• Business decision making;
  • Engineering and construction;
  • Accountancy and other financial services;
  • Statistical analysis e.g. business, sport etc.;
  • Encryption coding;
  • Security;
  • Visual presentation of data-media services;
  • Catering industry and a myriad of other careers.

What does student’s work look like in mathematics at this level?

Students mostly work in squared exercise books or on worksheets stuck into the books.

How does mathematics support a broad and balanced curriculum, meeting the needs of all students, and developing traditional core skills?

Broad and balanced curriculum - Maths links to multiple subject areas using a range of skills. We deal with all major concepts of maths in every term. Many of the topics are covered in real world concepts.

Meeting the needs of all students - The students are taught in ability groups within their bands. There are different resources used according to ability.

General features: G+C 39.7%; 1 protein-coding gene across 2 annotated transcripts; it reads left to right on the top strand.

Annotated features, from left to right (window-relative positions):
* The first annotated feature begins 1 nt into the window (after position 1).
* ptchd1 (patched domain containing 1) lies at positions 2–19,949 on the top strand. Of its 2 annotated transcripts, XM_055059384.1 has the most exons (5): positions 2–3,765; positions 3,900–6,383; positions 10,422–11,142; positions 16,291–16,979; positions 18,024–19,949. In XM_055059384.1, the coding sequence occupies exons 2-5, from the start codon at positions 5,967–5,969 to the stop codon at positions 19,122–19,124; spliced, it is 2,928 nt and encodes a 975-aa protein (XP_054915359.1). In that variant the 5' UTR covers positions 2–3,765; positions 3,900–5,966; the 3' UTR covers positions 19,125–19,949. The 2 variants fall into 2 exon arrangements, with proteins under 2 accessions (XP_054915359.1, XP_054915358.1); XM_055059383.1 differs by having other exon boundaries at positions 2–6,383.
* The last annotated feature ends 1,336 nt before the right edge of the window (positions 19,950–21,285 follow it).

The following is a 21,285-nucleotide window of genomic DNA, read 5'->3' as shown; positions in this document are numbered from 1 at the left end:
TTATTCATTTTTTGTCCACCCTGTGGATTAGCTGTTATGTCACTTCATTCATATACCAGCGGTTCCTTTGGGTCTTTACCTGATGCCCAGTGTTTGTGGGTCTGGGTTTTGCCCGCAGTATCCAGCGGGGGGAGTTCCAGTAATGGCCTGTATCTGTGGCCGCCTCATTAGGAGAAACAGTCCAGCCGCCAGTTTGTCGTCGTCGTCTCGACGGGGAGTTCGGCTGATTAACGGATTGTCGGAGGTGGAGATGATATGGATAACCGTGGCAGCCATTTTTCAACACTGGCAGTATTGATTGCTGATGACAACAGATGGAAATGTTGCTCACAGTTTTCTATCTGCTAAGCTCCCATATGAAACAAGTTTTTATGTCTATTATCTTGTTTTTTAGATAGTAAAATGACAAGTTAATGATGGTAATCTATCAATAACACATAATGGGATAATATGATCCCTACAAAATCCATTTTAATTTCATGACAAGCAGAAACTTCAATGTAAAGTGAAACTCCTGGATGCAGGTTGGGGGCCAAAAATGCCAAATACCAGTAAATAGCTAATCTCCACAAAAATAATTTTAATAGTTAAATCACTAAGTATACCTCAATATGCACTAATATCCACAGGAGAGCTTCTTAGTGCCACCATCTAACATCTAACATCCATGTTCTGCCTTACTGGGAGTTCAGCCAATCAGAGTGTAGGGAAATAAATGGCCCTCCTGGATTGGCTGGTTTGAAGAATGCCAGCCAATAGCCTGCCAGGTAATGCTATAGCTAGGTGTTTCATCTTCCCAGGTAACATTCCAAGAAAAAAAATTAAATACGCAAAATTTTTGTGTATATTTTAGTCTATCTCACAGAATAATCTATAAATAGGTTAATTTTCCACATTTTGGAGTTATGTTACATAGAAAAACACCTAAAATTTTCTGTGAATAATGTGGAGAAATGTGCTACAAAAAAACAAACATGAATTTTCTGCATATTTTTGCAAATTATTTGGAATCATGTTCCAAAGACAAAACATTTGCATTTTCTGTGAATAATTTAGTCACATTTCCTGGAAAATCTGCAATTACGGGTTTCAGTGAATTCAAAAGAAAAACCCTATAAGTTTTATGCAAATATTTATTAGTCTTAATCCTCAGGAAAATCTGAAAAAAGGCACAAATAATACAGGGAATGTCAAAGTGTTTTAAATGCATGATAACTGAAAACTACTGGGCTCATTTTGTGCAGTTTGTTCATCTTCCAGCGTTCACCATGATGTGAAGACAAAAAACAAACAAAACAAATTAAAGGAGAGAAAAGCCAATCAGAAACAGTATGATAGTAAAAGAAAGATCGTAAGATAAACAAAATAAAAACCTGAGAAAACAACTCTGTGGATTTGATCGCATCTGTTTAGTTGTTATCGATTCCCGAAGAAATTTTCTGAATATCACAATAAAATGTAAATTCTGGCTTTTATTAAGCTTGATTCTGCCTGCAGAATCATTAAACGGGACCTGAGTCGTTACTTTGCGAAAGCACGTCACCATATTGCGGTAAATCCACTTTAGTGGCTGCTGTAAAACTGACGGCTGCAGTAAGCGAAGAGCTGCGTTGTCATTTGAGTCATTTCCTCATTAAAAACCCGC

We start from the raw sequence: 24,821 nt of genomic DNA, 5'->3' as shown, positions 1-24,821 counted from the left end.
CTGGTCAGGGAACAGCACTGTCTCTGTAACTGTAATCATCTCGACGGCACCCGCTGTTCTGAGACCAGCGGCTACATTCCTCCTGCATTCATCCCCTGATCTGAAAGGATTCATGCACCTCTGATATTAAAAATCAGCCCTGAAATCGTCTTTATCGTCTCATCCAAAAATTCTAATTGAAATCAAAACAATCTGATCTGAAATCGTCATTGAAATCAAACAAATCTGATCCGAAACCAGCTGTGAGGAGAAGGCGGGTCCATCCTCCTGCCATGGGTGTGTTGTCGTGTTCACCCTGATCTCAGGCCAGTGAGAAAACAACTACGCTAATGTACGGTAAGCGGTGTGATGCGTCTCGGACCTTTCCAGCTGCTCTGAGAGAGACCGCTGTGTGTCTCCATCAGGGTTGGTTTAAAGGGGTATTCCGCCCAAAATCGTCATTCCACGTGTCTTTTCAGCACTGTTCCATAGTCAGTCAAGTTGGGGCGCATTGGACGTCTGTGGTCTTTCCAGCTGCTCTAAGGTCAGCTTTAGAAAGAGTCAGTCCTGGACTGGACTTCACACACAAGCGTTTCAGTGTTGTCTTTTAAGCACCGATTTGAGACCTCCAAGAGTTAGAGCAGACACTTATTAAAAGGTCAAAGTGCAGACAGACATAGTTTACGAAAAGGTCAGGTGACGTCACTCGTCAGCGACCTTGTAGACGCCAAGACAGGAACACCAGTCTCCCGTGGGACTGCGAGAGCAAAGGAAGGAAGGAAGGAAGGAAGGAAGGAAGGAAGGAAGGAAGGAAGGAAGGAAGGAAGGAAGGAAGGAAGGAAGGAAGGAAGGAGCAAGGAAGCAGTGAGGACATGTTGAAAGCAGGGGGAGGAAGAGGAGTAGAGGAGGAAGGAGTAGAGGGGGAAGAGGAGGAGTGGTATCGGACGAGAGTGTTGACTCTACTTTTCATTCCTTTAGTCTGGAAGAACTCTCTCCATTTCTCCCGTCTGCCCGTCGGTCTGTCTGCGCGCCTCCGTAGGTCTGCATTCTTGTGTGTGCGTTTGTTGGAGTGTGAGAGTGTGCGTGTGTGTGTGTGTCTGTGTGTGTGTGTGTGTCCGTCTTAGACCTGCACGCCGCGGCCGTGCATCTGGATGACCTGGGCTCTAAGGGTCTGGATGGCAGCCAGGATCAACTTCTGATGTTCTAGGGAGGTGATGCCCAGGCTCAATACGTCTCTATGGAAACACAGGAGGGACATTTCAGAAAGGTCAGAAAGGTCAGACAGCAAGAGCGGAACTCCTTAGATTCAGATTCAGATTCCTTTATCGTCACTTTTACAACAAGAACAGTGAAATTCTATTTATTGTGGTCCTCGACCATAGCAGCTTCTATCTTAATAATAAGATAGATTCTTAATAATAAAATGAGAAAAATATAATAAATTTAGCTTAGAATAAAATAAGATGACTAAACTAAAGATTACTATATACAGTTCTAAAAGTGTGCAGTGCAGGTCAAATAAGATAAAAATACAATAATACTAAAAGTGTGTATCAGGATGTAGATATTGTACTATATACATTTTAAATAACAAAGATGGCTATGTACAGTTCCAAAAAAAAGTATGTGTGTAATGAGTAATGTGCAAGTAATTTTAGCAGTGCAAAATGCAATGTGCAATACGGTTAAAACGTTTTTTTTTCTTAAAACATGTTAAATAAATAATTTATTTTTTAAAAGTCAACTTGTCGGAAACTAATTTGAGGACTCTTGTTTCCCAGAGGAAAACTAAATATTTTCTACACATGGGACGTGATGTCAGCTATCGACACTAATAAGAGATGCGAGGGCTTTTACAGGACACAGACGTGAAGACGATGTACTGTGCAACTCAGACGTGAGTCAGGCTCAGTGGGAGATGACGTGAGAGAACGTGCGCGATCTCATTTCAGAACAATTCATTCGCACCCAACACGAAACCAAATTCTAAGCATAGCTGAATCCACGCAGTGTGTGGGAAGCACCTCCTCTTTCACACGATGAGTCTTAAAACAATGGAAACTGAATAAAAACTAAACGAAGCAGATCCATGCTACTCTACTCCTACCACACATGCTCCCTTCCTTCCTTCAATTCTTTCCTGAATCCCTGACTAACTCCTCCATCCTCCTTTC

Traditional core skills - Non-calculator techniques are emphasised throughout and mental problem solving skills are encouraged. Students are taught how to use a calculator, checking the output makes sense rather than just blindly believing the answer given.

How does this subject promote creativity, critical thinking, practice, perseverance and resilience, and making links?

Creativity and critical thinking - Problem solving and making links between different concepts.

Practice, perseverance and resilience - We actively encourage students to revise for tests and exams and to always have a go at a question

Making links - Where possible, links are made between different subject areas such as Geography and Science.

How does this subject encourage enrichment and the development of cultural capital, deep learning, and inclusivity?

Enrichment and cultural capital - Links are made to a variety of other subjects from science, economics, music, art.

Deep learning - Topics are presented in different contexts to encourage the use of different strategies and deeper understanding

Inclusivity - The context of questions is closely monitored and adapted if necessary